Playing Dungeons & Dragons well requires several skills. You don’t need to be great in all of them, but it helps to have some familiarity with all of them. For parts of the game like role-playing and exploration, you get better at them with practice. This is especially true of role-playing. The more you speak to DM-controlled characters, the better you get at it. I’m quite good at it now. I was hopeless when I started. You can get better!
However, one aspect of the game which you do have control over is in knowing what you character can do, mechanically speaking. This is especially true of combat situations, where a group of players who know what they can do and can work together are far superior to a bunch of rag-tag adventures who don’t even realize that Healing Word can be used along with another attack!
It’s worthwhile reviewing what your character can do every so often, especially after you gain a few levels. It should be noted that the official character sheets are very good at not showing you what you can do. I strongly suggest that you get a blank piece of paper, and start making a new list. Writing it all out will help you remember it all later – and you can use the sheet to refer to in the game.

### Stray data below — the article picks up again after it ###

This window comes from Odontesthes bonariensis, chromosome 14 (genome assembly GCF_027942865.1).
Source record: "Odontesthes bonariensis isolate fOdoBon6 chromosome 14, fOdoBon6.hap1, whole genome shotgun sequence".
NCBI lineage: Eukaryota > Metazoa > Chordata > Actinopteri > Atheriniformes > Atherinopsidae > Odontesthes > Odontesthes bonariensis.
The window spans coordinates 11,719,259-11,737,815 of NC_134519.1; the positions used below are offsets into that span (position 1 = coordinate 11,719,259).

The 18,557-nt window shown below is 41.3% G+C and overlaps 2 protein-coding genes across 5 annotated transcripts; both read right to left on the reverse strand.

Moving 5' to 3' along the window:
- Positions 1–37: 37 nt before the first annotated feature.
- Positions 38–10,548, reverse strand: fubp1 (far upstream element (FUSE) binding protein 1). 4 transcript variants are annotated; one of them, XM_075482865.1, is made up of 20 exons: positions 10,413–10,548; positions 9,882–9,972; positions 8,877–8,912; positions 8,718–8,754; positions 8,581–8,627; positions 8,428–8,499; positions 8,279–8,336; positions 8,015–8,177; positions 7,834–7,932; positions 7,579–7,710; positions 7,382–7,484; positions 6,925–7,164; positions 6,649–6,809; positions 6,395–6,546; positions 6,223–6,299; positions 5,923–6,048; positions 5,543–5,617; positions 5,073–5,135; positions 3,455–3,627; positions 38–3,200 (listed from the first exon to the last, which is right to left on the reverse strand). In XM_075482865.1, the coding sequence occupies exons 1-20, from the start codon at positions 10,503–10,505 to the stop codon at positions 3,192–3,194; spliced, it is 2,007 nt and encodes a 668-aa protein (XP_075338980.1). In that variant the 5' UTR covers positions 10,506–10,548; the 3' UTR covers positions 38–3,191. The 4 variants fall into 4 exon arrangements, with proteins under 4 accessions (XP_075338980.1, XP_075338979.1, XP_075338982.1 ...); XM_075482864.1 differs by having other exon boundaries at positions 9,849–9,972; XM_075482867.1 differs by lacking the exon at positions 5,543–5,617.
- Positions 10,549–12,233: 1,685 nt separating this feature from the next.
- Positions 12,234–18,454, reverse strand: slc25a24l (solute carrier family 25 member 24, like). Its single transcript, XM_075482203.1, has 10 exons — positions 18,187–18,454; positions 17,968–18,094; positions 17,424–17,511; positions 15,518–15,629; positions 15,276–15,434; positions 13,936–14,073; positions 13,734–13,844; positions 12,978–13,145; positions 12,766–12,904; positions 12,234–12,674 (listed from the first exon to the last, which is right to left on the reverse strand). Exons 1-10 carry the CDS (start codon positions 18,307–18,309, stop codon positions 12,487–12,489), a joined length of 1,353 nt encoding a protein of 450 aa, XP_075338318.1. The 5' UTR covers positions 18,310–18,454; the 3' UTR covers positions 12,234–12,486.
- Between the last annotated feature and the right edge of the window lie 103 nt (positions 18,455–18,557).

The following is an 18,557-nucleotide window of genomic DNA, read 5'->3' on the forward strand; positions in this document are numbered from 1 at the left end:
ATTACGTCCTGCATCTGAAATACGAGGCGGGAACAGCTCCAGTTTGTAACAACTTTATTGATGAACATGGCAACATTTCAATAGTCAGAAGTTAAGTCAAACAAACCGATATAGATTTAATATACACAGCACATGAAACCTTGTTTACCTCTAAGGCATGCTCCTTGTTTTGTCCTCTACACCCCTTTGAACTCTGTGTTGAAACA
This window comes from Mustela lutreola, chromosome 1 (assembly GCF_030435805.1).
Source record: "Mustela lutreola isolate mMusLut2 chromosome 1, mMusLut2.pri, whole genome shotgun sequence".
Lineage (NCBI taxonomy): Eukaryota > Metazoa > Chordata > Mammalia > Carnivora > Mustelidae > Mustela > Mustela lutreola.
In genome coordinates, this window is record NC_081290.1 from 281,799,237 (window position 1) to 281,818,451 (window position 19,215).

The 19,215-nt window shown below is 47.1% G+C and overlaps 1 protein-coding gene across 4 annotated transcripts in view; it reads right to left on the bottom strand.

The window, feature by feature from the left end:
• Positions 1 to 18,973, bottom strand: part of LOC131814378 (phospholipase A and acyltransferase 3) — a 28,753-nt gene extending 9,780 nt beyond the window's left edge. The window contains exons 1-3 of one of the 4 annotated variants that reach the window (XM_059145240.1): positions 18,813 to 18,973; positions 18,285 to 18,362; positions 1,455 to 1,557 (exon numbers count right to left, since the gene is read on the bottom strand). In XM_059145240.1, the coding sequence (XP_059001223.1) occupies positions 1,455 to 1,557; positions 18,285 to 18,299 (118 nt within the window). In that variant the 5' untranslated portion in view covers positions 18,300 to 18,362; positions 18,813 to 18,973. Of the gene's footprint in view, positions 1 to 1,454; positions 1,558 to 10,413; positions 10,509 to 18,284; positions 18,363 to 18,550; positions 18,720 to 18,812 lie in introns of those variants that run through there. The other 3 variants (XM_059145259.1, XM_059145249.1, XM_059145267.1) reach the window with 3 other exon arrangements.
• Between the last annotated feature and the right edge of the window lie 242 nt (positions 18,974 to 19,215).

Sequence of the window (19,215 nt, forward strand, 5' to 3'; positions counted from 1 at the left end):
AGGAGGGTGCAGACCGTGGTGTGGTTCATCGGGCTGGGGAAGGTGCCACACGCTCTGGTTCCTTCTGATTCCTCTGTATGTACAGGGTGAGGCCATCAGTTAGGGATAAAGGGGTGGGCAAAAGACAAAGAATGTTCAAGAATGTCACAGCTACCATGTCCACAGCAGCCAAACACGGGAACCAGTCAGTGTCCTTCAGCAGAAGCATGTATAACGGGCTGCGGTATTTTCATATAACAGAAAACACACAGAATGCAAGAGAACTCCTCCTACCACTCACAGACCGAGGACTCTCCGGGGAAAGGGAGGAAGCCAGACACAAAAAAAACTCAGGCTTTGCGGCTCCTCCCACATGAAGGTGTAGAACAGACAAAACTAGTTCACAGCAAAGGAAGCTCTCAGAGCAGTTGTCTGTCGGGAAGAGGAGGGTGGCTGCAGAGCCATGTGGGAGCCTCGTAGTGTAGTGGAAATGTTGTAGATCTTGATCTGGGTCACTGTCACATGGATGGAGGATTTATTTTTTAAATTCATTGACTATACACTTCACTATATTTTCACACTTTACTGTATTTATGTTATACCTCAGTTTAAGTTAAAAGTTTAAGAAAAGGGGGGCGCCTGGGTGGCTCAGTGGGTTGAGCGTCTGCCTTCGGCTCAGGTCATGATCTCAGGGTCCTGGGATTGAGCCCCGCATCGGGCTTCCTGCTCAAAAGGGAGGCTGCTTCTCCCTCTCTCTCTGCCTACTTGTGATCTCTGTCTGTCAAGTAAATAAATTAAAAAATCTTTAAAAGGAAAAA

Part of the point of this is to get used to the differences between your abilities and attacks. Lightning Arrow is an attack, but Hunter’s Mark is a modifier to your attacks. By categorizing the abilities, you can get a better handle on what works together and what you can do. Likewise, keeping track of the action type (and whether an ability requires concentration) is also important.
Here’s one suggested format of the sheet; I’m sure you can improve on it.
Attacks – list all the ways you have of attacking/damaging monsters here. Use the following columns:
- Action Type (e.g. Action, Bonus Action, Reaction, None)
- Number of Attacks
- Attack Roll/Saving Throw
- Range of Attack
- Damage Roll
- Average Damage
- Additional Effects
Modifiers – list all the ways you have of changing the effectiveness of attacks, saving throws and checks. Use the following columns:
- Action Type
- Conditions & Notes (what allows the modifier to work)
Other – list all abilities that don’t fall under the above categories
- Action Type
A few sample entries: